Gold has went up in value, so has gasoline. they are tied togeather. If gas reaches 6.00 a gallon. Gold will reach 1500 right now gold is over 800. Raising the price is a way for the mint to profit from us. Depends on gas if we can get our money back. I don?t think so. Maybe break even at today?s prices. If we get out of the middle east gas prices will come back down. No one realizes the amount of gas our military is using. Bring them home gas will drop & so will gold. I will guarantee this.

Donald D. Winner
Ruskin, Fla.

Yes.. they went way up over spot gold. The orginal spouse coins are
selling for somewhere around spot plus..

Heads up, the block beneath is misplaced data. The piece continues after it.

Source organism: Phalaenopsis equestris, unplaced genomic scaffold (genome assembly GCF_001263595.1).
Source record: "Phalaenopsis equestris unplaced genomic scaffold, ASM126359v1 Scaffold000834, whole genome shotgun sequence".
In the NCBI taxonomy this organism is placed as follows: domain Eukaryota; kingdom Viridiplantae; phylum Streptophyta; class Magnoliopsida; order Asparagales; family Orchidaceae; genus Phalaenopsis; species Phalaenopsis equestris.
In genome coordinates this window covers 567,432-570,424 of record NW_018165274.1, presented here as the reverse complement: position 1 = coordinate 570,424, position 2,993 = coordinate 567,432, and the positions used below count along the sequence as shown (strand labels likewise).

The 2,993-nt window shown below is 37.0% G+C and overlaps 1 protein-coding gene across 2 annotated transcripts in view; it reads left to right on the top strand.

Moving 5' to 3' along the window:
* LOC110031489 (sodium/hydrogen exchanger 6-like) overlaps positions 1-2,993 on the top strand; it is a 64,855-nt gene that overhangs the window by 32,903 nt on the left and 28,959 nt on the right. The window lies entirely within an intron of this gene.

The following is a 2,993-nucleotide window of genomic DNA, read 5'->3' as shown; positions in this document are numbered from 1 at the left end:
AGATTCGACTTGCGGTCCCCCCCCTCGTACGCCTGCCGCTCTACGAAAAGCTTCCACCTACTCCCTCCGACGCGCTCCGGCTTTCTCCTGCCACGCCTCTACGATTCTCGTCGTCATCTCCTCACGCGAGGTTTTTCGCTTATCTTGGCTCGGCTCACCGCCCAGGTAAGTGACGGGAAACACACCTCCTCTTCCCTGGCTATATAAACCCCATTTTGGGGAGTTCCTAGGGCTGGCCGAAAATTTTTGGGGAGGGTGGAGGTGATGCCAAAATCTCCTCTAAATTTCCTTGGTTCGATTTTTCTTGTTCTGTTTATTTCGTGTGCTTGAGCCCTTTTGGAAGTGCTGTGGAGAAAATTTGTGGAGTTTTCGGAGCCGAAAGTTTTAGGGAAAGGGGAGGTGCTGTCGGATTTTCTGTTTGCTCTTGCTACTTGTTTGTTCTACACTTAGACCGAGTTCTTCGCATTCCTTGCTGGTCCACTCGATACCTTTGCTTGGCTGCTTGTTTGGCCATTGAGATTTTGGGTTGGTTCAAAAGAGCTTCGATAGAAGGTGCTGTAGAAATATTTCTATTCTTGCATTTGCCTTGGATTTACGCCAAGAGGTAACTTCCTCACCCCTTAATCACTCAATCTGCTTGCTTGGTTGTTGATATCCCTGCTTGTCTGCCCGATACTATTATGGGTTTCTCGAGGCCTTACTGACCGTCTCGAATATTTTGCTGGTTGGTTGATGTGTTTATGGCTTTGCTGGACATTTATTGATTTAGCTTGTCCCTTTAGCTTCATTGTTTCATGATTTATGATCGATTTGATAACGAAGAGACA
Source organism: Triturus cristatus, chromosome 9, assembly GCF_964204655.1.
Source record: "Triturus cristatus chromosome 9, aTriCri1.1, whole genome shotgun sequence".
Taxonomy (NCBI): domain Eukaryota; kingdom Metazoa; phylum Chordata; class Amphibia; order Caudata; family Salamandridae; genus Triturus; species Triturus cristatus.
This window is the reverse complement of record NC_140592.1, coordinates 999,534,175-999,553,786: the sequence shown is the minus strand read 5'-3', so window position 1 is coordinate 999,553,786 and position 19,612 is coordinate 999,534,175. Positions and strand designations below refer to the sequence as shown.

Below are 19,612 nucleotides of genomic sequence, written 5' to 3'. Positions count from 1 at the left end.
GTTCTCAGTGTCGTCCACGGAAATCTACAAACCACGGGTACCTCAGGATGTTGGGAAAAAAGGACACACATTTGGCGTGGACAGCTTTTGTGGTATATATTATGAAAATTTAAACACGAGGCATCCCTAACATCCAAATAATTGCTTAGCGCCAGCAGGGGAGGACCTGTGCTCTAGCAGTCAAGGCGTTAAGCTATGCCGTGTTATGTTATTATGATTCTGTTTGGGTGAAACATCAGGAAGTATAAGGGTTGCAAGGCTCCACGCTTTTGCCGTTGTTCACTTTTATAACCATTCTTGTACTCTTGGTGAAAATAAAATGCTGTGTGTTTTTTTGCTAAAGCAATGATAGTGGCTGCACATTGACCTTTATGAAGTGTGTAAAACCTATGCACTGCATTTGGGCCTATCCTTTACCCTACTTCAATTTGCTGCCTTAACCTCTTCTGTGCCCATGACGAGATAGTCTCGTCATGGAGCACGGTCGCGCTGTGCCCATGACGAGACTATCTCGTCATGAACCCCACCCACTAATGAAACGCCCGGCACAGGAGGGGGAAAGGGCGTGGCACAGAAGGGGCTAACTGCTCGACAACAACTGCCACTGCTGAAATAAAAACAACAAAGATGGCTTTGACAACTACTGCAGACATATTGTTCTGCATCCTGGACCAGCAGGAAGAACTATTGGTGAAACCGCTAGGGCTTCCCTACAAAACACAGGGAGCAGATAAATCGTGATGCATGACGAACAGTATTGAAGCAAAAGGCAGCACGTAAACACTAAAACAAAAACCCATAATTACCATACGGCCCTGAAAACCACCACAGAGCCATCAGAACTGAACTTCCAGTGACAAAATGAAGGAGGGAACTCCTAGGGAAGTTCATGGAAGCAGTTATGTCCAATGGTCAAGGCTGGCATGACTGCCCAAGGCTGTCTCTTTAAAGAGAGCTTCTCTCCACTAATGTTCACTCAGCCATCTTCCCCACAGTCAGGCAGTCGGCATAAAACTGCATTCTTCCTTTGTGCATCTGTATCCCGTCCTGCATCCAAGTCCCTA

The mint is making the large profits that others were making on Ebay. Now
its no fun chasing the spouse.
If they raise the production next year they won?t find any buyers..

Brad Courter
Rockford, IL.

I am not ordering the Dolley Madison coins directly from the U. S. Mint.
I purchased the first three Spouse coins from the mint, but believe, based on the track record of these first three issues, that I will most likely be able to add the Dolley coins to my collection at a lower price on the aftermarket. It appears that the mint has over reacted to the recent gold price increase, and that a sure sell-out of these latest Spouse coins is at the least going to take quite some time, may even not sell-out at all.

Mike Bozynski
Royal Oak, Michigan